I know what my requirements are. What do I do now?
If you have access to the internet then a good look around to see what models may fit your requirements can be really helpful. If you don’t have access yourself but a friend, relative or carer can help then do ask them. Ideally you want to know what each machine weighs if you will need to lift it, where you can find one to try and also what the reviews say about it. Read both positive and negative reviews if you can and check on any reviews of the company supplying it. You can find reviews of companies and their customer service here:
Do see if you can find a mobility store near you or that you can access to try out the models of scooters you are interested in. It is only by test driving your mobility scooter or wheelchair that you can truly know if it will meet your needs. Even if you are buying a second-hand wheelchair or scooter then do try out the same model in a shop if you can.
If you are in receipt of a disability benefit with a mobility component then you may be able to use this to rent a mobility scooter or powered wheelchair from Motability. The scheme allows eligible people to lease either a car or a mobility scooter. You can find out more here:
If your mobility is severely impaired you may be eligible for an electric wheelchair through NHS wheelchair services. You can find out about the kind of criteria they use for eligibility by reading this patient guide produced by Southeast Scotland Wheelchair Services:
You will not need to do the same research if you are being assessed for one by the NHS as they will determine your requirements and choose the model for you.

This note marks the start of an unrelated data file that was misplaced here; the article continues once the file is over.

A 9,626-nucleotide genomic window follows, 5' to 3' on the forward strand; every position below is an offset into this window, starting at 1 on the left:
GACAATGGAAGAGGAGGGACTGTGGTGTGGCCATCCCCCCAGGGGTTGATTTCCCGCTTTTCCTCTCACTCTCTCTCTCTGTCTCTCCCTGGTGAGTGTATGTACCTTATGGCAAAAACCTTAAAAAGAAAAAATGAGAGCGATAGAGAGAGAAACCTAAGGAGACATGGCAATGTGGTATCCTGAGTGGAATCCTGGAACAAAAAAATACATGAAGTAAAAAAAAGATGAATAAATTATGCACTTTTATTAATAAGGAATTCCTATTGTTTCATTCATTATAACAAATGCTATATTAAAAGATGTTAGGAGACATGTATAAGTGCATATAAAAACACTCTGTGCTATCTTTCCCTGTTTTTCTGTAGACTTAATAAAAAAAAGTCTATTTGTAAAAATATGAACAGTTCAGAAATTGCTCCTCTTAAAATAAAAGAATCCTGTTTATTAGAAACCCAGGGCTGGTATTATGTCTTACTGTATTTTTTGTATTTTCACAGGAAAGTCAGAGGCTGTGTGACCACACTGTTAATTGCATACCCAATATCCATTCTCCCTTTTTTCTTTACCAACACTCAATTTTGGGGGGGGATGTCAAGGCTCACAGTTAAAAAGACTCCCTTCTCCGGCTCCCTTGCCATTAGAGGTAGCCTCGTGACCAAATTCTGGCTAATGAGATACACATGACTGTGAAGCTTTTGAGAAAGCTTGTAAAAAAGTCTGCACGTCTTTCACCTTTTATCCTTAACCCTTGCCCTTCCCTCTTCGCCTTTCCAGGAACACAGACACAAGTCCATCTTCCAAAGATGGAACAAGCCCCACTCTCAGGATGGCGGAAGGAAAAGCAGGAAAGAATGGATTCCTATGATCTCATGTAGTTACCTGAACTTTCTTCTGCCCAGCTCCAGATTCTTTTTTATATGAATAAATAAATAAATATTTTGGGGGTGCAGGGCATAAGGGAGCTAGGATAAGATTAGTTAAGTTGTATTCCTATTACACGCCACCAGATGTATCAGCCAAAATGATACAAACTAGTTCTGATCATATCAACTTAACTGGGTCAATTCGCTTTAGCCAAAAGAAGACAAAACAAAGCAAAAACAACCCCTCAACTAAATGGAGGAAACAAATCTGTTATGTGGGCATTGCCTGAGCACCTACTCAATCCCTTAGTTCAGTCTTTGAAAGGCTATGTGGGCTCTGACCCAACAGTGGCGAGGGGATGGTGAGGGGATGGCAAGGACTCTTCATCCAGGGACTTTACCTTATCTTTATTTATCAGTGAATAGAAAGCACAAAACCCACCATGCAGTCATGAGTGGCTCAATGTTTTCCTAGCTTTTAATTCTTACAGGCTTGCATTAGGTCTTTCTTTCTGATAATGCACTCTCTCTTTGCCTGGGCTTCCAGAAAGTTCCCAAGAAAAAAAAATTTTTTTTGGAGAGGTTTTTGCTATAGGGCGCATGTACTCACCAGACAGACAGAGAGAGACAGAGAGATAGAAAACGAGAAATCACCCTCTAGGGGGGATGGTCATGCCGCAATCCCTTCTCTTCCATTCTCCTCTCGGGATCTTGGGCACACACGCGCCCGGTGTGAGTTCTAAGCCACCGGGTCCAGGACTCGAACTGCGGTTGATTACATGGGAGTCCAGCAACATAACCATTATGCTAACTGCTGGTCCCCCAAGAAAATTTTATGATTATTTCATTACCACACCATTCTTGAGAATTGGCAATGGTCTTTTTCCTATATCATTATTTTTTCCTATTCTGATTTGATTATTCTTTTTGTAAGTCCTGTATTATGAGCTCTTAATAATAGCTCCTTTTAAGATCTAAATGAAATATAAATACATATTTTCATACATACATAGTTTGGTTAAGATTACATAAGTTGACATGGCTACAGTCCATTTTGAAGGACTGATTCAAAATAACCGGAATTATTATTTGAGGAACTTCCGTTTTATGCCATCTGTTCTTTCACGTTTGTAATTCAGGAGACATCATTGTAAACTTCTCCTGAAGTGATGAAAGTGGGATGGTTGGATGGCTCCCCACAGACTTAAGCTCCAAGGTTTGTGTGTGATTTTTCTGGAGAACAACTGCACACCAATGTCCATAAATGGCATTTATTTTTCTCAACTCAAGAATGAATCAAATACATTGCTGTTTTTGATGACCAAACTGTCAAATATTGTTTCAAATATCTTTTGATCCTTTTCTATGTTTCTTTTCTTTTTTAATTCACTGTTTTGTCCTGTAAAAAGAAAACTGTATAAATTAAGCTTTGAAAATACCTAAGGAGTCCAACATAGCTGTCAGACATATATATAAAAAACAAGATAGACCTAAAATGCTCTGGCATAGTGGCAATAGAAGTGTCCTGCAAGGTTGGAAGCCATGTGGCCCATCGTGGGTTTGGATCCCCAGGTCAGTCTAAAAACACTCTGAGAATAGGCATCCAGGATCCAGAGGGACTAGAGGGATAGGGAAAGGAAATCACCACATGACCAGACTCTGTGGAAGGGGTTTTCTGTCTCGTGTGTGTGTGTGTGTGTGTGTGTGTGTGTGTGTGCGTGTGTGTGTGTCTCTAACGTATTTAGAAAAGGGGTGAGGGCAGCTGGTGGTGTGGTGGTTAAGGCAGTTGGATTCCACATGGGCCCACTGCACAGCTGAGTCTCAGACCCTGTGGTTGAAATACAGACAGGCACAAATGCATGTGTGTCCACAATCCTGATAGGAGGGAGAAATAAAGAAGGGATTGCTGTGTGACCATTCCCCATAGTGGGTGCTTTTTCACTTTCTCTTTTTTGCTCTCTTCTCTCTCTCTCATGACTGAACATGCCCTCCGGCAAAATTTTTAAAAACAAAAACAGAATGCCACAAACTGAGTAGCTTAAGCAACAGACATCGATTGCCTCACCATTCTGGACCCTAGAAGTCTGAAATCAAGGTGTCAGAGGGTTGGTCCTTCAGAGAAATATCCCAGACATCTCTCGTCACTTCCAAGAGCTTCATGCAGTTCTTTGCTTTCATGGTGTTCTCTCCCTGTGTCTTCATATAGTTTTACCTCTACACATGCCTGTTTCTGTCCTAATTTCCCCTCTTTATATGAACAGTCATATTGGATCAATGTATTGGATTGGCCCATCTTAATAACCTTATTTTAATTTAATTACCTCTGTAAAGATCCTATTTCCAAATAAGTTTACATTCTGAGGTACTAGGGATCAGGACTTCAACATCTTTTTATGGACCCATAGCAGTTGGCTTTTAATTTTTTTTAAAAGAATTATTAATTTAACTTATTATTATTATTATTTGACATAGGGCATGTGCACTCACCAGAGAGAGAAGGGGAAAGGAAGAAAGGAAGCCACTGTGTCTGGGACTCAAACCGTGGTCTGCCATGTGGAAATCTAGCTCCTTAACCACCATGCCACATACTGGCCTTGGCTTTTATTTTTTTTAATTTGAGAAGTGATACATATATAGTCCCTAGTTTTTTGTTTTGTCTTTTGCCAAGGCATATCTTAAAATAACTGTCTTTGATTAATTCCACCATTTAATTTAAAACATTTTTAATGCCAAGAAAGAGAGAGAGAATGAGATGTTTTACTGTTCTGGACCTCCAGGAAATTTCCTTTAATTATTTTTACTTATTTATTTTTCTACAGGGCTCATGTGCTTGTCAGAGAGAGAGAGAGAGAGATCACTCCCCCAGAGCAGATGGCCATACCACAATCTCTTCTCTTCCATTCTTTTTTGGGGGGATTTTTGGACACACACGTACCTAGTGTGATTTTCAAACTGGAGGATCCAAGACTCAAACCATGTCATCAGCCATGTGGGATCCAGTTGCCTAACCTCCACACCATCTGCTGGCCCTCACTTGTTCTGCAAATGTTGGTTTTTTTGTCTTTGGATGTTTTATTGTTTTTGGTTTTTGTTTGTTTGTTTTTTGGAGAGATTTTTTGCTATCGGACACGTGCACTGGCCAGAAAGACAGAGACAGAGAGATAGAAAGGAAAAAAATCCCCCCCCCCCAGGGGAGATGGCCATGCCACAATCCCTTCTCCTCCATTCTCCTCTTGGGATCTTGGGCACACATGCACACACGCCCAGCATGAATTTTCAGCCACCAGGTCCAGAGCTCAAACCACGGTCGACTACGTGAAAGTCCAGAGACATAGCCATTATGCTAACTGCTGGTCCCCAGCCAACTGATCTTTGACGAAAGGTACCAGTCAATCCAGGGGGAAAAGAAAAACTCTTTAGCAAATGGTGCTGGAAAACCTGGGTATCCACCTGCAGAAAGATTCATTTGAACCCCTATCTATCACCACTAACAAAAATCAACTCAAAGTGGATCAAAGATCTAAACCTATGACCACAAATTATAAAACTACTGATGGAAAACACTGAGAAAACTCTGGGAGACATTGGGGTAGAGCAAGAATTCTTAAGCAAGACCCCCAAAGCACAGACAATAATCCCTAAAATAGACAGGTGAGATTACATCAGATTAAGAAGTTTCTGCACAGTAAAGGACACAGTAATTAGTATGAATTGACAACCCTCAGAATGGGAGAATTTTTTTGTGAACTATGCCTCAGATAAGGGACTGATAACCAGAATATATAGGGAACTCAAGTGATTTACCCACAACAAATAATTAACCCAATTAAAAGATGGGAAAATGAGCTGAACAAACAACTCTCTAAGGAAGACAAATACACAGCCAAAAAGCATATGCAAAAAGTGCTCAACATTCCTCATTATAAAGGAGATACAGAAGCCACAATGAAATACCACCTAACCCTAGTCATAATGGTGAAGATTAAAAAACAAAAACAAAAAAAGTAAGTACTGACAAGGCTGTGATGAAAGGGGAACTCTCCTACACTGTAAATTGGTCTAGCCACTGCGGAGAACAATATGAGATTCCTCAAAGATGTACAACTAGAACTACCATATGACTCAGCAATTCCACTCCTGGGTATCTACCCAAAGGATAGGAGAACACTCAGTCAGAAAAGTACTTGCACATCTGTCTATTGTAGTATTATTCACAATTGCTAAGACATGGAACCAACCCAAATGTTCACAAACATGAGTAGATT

Information last updated on 11 April 2022. Please note that information may be subject to change. All information is provided in good faith but Disability Information Scotland does not endorse any product or service referred to within this resource.
If you would like this information guide in another version then please contact us and we will post or email you a copy.
Aids, Equipment & Adaptations, Equipment & Adaptations, Mobility, Travel & Transport:Frequently Asked Questions
Through our helpline we receive enquiries spanning a wide range of different topics. Here is a selection of those most asked:
How can I get an adaptation made to my house?
Housing adaptations can reduce the risk of accidents at home and promote independence.
If you are disabled, or someone in your home is disabled, you may get help with a wide range of adaptations to your home. Examples of adaptations include:
- Replacing a bath with a level access shower.
- Making it easier to get into and out of the house by widening doors or making a ramp.
- Fitting lower worktops in a kitchen.
Smaller adaptions can also be made, such as:
- Fitting a grab rail
- Provision of a shower chair
In most cases, as a starting point you should contact your local Social Work Department and ask for an Assessment of Needs, which is usually done by an Occupational Therapist (O.T.).
For further information see our Disabled Home Adaptations Information Guide.
How will PIP affect my ability to use the Motability Scheme?
The Motability Scheme enables disabled people to lease a car, powered wheelchair or scooter. Eligibility to use the Motability Scheme is based on receiving one of the following benefits.
- Higher Rate Mobility Component of DLA
- Enhanced Rate of the Mobility Component of PIP
- War Pensioners’ Mobility Supplement
- Armed Forces Independence Payment
Awarded the Enhanced Rate of the Mobility Component of PIP
For existing Scheme customers, their eligibility to remain on the Motability Scheme will depend on the outcome of their assessment for PIP. If you are awarded the Enhanced Rate of the Mobility Component of PIP you should not experience any disruption to your lease as you move from one benefit to the other.